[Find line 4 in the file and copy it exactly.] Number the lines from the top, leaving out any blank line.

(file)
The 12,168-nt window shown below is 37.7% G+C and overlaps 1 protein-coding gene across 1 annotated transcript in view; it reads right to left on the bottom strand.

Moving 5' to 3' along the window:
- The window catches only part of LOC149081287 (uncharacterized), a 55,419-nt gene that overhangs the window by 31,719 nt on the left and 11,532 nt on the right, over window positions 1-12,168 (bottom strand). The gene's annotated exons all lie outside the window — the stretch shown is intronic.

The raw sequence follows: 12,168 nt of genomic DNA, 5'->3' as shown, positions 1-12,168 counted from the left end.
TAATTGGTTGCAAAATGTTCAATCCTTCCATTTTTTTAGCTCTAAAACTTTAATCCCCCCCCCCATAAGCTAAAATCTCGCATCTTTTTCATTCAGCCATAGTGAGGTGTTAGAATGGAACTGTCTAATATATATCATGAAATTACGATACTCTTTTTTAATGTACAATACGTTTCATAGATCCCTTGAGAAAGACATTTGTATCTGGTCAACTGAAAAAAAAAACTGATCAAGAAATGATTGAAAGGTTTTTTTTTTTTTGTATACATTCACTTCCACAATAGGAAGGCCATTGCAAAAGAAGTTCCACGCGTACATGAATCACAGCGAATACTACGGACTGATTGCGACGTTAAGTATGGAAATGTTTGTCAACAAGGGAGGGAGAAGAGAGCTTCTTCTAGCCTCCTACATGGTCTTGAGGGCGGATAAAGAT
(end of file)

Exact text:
The raw sequence follows: 12,168 nt of genomic DNA, 5'->3' as shown, positions 1-12,168 counted from the left end.